Pro-independence parties won an absolute majority of seats during regional elections held in Catalonia on Thursday (21 December), despite the ‘unionist’ party Ciudadanos coming on top.
The night had various winners, one clear loser and confirmed the social fracture in the wealthiest region of Spain. It also cast doubt on Catalonia’s political future after tumultuous months that saw the sacked regional government unilaterally declaring independence from Spain last October.
The bloc of parties in favour of breaking with Madrid obtained 70 seats, two above the absolute majority.
But Junts per Catalunya, ERC and CUP failed to secure a majority in terms of votes (47.5%) confirming that most Catalans have doubts about a unilateral break from Spain, like in the 2015 election.
The unionist camp became more visible as Ciudadanos, a liberal party founded a decade ago in the region, won the elections with 37 seats (25.35% of votes).
Its spectacular rise was fuelled by the transfer of votes from the conservative Partido Popular (PP), the big loser of the night, with only three seats, down from 11 seats in 2015.
Sacked president Carles Puigdemont considered himself the moral winner of the night.
“The Catalan Republic won over the Monarchy of 155,” he said referring to the activation of article 155 of the Constitution supported by the ruling PP, the Socialists and Ciudadanos who ganged up to oust the Catalan government after its unilateral declaration of independence.
Puigdemont urged a “restitution of the legitimate government” and the release of the pro-independence leaders still in prison, including his former vice-president and leader of ERC, Oriol Junqueras.
He requested Spanish Prime Minister Mariano Rajoy “to start doing politics”. If he does that, “we will find a solution” Puigdemont said.
Puigdemont also sent a message to “the Europe that backed Rajoy with their support and silence,” adding: “We Catalans have to decide our future”.
However, he did not clarify whether he intends to return to Spain immediately to be sworn in as president.
Carles Mundó from ERC confirmed that his party would again support Puigdemont for president. He expected that the sacked president would return to Catalonia, like he promised during the campaign.
If that happens, he would likely be arrested given that he still faces various charges, including rebellion and sedition, despite the withdrawal of the European Arrest Warrant that Madrid issued against him.
Former Catalan President Artur Mas, a member of Puigdemont’s inner circle, also expected the former president to return to Spain.
The leader of Ciudadanos, Inés Arrimadas, told the secessionist camp that her victory “makes more visible that the political situation in Catalonia is not what some wanted to ‘sell’ to the rest of the world,” stressing that a majority of Catalans are in favour of unity with Spain.
The results of the election also recalibrated the balance of power within each camp.
ERC, which was leading in the polls, failed to come first among the pro-independence parties. With only 32 seats, it comes behind Junts per Catalunya, which got 34 seats.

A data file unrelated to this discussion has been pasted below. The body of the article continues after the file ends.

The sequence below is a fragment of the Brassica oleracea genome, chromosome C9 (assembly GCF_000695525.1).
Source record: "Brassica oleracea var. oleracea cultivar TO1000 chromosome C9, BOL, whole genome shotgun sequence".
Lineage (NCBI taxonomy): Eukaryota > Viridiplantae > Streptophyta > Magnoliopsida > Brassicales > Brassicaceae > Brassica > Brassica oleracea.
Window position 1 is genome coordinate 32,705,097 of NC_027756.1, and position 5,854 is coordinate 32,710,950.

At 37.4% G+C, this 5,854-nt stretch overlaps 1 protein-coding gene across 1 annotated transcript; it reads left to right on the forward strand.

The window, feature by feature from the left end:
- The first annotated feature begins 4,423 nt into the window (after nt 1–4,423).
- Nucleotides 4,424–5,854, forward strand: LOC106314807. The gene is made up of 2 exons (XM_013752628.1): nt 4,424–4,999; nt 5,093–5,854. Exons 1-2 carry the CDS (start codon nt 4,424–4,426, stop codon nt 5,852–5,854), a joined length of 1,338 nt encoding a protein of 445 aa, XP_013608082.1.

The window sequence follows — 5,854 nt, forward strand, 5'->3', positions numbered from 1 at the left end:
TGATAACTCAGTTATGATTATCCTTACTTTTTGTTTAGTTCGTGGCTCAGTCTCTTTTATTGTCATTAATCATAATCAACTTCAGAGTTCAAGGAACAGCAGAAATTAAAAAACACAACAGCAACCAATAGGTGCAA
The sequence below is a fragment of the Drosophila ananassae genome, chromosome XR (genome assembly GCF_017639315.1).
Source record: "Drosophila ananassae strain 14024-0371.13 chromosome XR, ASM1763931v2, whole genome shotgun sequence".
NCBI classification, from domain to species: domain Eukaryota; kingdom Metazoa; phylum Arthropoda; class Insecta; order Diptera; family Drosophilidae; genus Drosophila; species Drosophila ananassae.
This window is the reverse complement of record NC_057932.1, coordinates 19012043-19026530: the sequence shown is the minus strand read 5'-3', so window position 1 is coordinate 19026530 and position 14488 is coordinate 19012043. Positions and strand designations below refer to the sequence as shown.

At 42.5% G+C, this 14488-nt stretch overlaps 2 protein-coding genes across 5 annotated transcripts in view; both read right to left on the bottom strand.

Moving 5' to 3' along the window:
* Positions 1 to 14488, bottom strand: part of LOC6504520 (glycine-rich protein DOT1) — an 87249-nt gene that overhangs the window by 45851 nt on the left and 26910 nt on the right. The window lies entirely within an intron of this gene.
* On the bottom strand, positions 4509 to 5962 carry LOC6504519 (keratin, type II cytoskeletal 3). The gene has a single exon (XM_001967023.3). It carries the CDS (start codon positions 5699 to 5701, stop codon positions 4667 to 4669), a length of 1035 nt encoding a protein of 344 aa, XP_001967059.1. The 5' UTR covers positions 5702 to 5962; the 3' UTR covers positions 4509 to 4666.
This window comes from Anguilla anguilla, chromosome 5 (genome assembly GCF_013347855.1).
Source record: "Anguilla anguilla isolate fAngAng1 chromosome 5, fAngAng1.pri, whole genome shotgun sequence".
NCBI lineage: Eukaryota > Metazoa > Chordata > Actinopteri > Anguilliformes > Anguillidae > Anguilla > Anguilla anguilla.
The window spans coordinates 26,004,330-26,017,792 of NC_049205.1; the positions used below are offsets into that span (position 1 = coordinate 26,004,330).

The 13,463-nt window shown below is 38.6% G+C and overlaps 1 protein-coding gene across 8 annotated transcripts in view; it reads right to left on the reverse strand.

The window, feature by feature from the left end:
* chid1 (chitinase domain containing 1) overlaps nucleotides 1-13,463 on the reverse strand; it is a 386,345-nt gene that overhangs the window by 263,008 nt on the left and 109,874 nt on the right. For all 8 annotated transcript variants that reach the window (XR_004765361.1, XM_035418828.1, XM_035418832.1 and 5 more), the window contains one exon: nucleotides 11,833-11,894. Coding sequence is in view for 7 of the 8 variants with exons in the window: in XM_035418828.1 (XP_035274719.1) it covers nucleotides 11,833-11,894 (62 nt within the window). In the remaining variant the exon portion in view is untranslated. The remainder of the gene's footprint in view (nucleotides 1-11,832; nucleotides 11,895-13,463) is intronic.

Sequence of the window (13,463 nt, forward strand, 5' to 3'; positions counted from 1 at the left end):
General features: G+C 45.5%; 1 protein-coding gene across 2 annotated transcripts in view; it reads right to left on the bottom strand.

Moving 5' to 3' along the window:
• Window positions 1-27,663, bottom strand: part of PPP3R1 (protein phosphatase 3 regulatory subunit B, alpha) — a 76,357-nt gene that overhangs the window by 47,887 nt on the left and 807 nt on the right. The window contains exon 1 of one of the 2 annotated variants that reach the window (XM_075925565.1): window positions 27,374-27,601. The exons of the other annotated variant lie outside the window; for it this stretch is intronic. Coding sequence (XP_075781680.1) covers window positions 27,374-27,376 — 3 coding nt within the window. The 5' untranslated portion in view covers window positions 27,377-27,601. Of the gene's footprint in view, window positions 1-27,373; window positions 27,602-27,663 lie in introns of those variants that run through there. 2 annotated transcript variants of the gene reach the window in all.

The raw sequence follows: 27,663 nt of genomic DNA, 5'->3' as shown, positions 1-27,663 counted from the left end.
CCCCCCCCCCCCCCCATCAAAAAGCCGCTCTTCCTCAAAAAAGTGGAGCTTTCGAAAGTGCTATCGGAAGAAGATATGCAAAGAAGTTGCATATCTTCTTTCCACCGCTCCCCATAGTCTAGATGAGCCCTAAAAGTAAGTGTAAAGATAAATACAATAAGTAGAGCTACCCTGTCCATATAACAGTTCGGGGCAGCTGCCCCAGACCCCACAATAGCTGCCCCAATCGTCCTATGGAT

The result also represented a triumph for Puigdemont’s strategy of fleeing to Brussels, where he maintained a very active public relations effort and was hailed as ‘president’ in a massive pro-independence demonstration held early December.
Meanwhile Junqueras, who remained in Spain and is still in prison, failed to win over the secessionist camp, a position he claimed when he decided to break his 2015 alliance with Puigdemont to run independently.
CUP, a radical left-wing party, lost 6 seats compared to the last elections, but its four deputies are crucial to retain the majority in the secessionist camp.
Catalunya en Comú, in favour of an agreed referendum but against the unilateral break-up, failed to meet expectations and got only 8 seats.
Among the unionists, Ciudadanos’ victory eclipsed the other parties. The Socialists admitted that their result (17 seats) was not what they expected as they failed to become the kingmakers of an alternative majority to the pro-independence bloc.
Meanwhile, the PP candidate, Xavier García Albiol, said that the results were “bad for the future of PP in Catalonia and for the future of Catalonia”.
Albiol attacked Ciudadanos for stealing his voters by calling for tactical voting. “Some will celebrate for five minutes, but they will be in the opposition with us for months”.
The PP’s defeat and the failure of the unionist camp to obtain a majority despite the record participation (80%) adds more pressure on Rajoy’s government to find a political solution to the most serious political crisis Spain has faced since democracy was restored four decades ago.
Rajoy told reporters last Friday after an EU summit in Brussels that the exceptional measures adopted in Catalonia (article 155) would stop once there was a new government appointed in the region.
But it is unclear how far Rajoy is willing to go in the Constitutional reform he promised for the coming months.
The pro-independence camp refused to participate in this process, indicating their preference for a bilateral negotiation directly with Madrid. Their aspiration is to set the terms of a new independence referendum.